SILT has purchased 109 hectares (270 acres) of open, rolling hills of bunchgrass interspersed with patches of trembling aspen-rose thickets located just east of Grand Forks. The property, known locally as DL 492, is year-round habitat for a herd of 200-300 California bighorn sheep. Rams and ewes of all ages use the land. It is also excellent winter and spring range for mule deer and white-tailed deer. Several species-at-risk occur, including rattlesnake, gophersnake, spadefoot toad, tiger salamander and badger.
This low-elevation grassland is significant for more reasons than its great diversity of wildlife. DL 492 lies within an ecosystem that extends only a short way into British Columbia from Washington State, forming a narrow band from Anarchist Summit east along the Kettle River to the Grand Forks basin.
Buying DL 492 for conservation was made possible by the family of the late Walter Mehmal; the BC Conservation Foundation Land for Wildlife Fund; the Brandow Family; the Wild Sheep Society of BC and its members; the Grand Forks Wildlife Association; and other donors and SILT supporters. If you believe the most rewarding investment for the future of wildlife is habitat acquisition and care, please donate to support SILT’s conservation work.
DL 492 has had a decades-long history of cattle grazing and uncontrolled trespass for off-road ATV use. This has caused some hillslope erosion and soil disturbance. To manage DL 492 for wildlife, SILT will work with its conservation partners, government, and local off-road and other interested groups to promote awareness, exclude cattle, restrict ATV use, and enhance the habitat value of the property.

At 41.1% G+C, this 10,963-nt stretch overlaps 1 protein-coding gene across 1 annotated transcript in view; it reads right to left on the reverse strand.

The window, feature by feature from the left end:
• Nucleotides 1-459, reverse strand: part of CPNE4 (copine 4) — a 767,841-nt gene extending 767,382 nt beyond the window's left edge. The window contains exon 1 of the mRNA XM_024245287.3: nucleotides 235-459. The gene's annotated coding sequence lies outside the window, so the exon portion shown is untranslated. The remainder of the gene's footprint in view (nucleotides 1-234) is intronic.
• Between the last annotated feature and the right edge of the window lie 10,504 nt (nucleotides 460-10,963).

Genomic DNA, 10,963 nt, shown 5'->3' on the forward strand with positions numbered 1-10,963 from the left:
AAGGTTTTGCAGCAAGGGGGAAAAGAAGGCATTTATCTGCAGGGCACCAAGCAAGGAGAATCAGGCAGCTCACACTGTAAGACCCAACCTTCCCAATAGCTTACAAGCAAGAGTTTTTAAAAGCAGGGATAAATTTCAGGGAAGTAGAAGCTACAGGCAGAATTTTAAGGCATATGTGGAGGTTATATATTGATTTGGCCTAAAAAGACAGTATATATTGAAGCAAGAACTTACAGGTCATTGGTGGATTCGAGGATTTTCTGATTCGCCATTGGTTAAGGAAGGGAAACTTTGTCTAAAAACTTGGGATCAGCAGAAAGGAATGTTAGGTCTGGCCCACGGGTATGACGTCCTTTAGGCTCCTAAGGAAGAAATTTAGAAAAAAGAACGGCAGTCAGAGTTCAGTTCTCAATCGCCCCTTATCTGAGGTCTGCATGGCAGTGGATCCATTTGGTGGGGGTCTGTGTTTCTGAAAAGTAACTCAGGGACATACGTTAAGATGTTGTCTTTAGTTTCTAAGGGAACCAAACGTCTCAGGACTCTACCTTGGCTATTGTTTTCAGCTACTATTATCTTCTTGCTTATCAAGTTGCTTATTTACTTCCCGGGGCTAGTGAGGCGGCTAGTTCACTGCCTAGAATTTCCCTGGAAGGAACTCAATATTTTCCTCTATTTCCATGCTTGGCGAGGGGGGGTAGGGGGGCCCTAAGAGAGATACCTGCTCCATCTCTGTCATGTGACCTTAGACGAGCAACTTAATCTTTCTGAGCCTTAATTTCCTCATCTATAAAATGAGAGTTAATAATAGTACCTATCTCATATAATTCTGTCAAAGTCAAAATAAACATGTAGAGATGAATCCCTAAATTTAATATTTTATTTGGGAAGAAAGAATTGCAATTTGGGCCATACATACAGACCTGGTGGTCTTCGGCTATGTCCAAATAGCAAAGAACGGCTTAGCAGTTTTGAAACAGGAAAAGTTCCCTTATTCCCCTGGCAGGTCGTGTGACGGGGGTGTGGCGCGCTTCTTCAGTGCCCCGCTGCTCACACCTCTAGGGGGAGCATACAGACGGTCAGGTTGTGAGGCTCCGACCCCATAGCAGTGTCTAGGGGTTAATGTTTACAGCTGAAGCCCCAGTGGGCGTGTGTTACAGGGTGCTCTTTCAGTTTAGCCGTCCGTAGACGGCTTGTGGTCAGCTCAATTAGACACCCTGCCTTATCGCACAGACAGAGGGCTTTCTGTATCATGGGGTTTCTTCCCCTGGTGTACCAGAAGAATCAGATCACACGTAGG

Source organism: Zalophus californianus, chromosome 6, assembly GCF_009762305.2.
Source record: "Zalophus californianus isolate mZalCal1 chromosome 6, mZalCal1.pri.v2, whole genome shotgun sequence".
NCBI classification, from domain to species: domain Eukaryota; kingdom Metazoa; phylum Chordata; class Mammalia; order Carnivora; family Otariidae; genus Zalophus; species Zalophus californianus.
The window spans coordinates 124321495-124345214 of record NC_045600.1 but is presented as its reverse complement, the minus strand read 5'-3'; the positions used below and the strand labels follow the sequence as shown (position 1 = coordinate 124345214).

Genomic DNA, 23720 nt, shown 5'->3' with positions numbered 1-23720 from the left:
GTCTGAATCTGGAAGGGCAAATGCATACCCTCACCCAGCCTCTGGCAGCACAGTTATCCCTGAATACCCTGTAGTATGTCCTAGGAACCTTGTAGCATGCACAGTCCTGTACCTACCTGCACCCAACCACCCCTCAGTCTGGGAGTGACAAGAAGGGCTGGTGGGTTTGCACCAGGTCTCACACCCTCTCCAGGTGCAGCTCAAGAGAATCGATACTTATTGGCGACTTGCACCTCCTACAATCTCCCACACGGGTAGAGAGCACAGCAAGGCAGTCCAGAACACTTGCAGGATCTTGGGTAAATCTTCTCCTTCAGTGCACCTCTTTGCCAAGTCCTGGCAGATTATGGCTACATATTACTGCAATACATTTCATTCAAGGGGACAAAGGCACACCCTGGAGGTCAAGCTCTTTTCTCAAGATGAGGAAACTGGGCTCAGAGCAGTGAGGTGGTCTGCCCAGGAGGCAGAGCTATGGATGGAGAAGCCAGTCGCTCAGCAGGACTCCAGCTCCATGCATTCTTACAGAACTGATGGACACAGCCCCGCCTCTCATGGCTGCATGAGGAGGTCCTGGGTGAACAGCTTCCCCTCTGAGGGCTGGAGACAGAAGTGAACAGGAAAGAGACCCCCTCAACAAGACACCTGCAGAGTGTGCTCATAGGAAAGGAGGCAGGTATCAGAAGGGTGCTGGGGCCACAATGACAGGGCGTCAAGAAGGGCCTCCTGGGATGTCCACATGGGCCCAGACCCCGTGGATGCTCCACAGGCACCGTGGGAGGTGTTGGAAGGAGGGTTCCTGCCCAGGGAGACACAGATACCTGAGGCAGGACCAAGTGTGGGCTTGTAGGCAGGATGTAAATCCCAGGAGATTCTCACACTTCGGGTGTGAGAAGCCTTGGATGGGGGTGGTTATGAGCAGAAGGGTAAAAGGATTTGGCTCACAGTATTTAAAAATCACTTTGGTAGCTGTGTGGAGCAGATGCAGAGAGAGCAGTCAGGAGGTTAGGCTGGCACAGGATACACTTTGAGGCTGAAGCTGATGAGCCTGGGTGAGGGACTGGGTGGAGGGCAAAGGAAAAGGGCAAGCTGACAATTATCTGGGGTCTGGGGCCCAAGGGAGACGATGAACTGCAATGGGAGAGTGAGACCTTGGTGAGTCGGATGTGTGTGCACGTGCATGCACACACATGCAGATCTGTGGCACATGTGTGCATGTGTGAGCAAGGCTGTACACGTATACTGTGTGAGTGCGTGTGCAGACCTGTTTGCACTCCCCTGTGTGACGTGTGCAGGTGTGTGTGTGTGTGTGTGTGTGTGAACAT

SILT encourages non-mechanized public use of its lands for wildlife-related recreation and nature appreciation. We believe this rewards and engages people that support and benefit from habitat conservation, provided such use is safe, legal and protects the integrity of the land. SILT will conserve DL 492 in perpetuity, for all living things including people, and will never stray from that responsibility.
SILT has an agreement to purchase 109 hectares (270 acres) of rare grassland habitat near Grand Forks. We need to raise $117,000 this month! Please help create another lasting legacy for wildlife. Click here to DONATE. Every dollar matters! Donations are tax deductible.
DL 492 is open, rolling hills of bunchgrass interspersed with patches of trembling aspen-rose thickets. The property is year-round habitat for a healthy herd of 200-300 California bighorn sheep. Rams and ewes of all ages use the land. It is also excellent winter and spring range for mule deer and white-tailed deer. Several species-at-risk occur, including rattlesnake, gophersnake, spadefoot toad, tiger salamander and badger.
The Grand Forks (Gilpin) sheep herd has provided decades of first-class hunting and excellent wildlife viewing opportunities. Your donation will help ensure that undeveloped, productive habitat is protected forever. SILT welcomes and encourages non-mechanized public access for wildlife- and nature-related recreation on all its conservation properties. DONATE HERE